I NEARLY moved to Duke Street. That is, until our third flat viewing, when we came down the stairs to find some fresh graffiti, the door kicked in and a girl peeing in the stair.
It’s a bit rough round the edges, this street, but it’s coming up in the world, just enough that this new gastropub has appeared on the corner, in what was a boarded-up and dilapidated bar.
So, the equilibrium is balanced at the level where an independent business can flourish, but it’s not gentrified to the point that Starbucks has twigged, moved in and drained the street of individuality. Hooray.
This was my second visit to the Lioness of Leith. The first time had been for a weekend brunch and it was OK, though the portions were small and the staff a bit zombified.
Owned by DJ and chef Joseph Malik, it seems that eventide is when this quirky place really comes alive.
There’s night-clubby lighting, which disguises the fact that the lovebird perched on a chandelier is stuffed, not about to flit down and pick up the crumbs of one of the dishes on the imaginative menu.
I’m sure that, in life, she would have liked a peck of our boquerones (£3.70) – deep fried and sunshiney battered anchovies, with a hint of holidays and a side of tartare sauce.
Another starter of mussel and spring onion pâté (£5.50) was served in a kilner jar and, though smooth, had a rather soggy texture, like a meaty smoothie. However, the flavour was good – intensely bivalvey, with discs of crimson hemmed radish on the top, and a couple of slices of crispy toast on the side.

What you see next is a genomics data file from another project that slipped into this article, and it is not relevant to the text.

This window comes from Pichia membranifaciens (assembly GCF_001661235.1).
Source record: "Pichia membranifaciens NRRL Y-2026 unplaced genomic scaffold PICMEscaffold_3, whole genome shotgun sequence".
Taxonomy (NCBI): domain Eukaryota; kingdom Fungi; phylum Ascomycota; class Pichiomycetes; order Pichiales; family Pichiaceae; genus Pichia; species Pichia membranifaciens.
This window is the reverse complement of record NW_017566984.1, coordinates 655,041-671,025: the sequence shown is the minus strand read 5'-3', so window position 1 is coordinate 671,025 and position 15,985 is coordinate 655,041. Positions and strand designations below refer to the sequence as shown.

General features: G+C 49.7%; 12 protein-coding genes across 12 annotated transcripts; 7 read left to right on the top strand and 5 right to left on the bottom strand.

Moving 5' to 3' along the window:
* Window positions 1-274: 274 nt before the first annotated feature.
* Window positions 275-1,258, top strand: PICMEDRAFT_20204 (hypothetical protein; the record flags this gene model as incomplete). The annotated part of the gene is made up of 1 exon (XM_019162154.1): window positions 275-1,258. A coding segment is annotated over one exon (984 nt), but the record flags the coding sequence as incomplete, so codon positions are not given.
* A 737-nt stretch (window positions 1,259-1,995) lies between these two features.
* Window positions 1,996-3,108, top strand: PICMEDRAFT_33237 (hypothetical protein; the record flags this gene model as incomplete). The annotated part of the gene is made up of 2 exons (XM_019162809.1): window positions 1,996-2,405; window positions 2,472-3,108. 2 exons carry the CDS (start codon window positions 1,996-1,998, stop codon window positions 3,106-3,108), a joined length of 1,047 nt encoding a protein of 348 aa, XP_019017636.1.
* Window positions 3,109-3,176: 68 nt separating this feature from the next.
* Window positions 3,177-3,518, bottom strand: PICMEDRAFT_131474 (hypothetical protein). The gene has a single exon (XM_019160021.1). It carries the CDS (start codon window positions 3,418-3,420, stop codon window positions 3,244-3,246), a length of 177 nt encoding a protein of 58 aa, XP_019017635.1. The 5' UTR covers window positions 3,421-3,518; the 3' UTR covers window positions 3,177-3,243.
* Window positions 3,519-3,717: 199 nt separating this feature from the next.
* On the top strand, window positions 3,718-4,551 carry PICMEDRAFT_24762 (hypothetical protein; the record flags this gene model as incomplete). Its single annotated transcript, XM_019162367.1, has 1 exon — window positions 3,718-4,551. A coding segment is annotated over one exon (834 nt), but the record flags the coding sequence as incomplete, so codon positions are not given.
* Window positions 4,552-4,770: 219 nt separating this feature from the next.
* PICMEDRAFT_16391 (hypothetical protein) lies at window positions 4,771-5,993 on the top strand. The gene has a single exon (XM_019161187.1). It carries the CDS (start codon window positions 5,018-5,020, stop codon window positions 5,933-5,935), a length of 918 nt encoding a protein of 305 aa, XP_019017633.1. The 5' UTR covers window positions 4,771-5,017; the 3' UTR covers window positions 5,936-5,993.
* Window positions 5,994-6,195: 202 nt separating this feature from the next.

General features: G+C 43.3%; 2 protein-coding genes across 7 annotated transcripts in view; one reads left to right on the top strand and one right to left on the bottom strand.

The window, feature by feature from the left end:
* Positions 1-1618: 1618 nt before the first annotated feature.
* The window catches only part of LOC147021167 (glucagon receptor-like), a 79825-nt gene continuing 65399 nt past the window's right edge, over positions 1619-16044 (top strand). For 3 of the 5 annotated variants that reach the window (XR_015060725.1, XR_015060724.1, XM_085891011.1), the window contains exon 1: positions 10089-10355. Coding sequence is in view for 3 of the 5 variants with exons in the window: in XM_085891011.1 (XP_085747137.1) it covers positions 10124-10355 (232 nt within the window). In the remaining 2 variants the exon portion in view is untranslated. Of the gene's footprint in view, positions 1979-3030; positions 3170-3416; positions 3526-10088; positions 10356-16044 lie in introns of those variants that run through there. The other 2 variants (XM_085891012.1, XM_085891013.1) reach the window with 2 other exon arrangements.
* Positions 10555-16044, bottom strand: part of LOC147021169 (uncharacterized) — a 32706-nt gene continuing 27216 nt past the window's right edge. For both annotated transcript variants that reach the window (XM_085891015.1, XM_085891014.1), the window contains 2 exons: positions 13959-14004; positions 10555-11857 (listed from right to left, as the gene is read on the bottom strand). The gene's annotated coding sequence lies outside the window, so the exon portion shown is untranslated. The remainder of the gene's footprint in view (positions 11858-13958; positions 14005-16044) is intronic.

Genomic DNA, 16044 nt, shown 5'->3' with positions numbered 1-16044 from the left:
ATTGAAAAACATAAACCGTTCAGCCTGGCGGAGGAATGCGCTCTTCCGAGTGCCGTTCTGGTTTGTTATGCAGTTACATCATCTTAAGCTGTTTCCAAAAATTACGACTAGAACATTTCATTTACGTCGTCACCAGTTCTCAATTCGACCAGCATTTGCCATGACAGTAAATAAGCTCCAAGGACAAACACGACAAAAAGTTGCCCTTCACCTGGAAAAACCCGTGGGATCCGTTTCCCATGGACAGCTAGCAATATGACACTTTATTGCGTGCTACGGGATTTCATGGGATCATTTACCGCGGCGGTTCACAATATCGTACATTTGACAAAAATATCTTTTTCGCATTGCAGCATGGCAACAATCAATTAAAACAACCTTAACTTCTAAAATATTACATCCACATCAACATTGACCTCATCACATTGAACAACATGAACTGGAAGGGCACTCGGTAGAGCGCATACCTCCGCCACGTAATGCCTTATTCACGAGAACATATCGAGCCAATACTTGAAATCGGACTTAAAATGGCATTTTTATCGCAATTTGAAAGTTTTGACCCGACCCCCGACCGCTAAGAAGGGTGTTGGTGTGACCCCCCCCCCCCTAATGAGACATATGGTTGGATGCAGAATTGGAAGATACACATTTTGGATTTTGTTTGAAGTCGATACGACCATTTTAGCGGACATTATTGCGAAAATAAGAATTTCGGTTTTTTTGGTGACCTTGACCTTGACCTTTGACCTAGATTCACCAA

All portions are John Goodman-sized.
“It looks like a human rib cage,” said my dining partner, of her roast pork belly ribs (£8) main.
This option was rather blobbily fatty in parts, but featured loads of rich and slippery meat, ribbons of savoy cabbage and whisky-infused chopped onions, all polka-dotted by capers.
As the protein queen, she didn’t care about the lack of carb. I would have, but I had plenty of roasties as well as creamy coleslaw, with my wiener schnitzel (£11.50). I say schnitzel singular, but there were two ginormitzel bits of pork, like a kangaroo’s orthotic insoles, all furred over with golden breadcrumbs and deep fried.
This is food for those who’re on a big night out and expect to eventually find themselves in CC Blooms, dancing on the bar, with only one shoe on.
Compared to the burly mains, served up like something you’d get in a 15th century coaching inn, puddings are unexpectedly chichi – like the wares of a five-star hotel. The dark chocolate delice (£7) was a neat mound of smooth cocoa-y sweetness, pierced by the shrapnel of a hazelnut biscotti and accompanied by a pleasantly chewy chocolate crisp curl, as well as a scoop of vanilla ice-cream.
The whole, cardamom-infused pear (£6), which came with a shiny clutch of whole candied hazelnuts was lovely too. It says on the menu that this was also teamed with “coffee bun croutons” and I’m sure they were there, but it was too dark to take a photograph and, at that point in proceedings, I was already half way to losing a shoe.
This place warrants an 8 out of 10, as its affordability has to be taken into account. Where else can you get such cracking bar food for so few shekels? I should have bought that flat, Duke Street is obviously the place to be.
How much? Dinner for two, excluding drinks, £41.70
Lioness of Leith
21-25 Duke Street, Edinburgh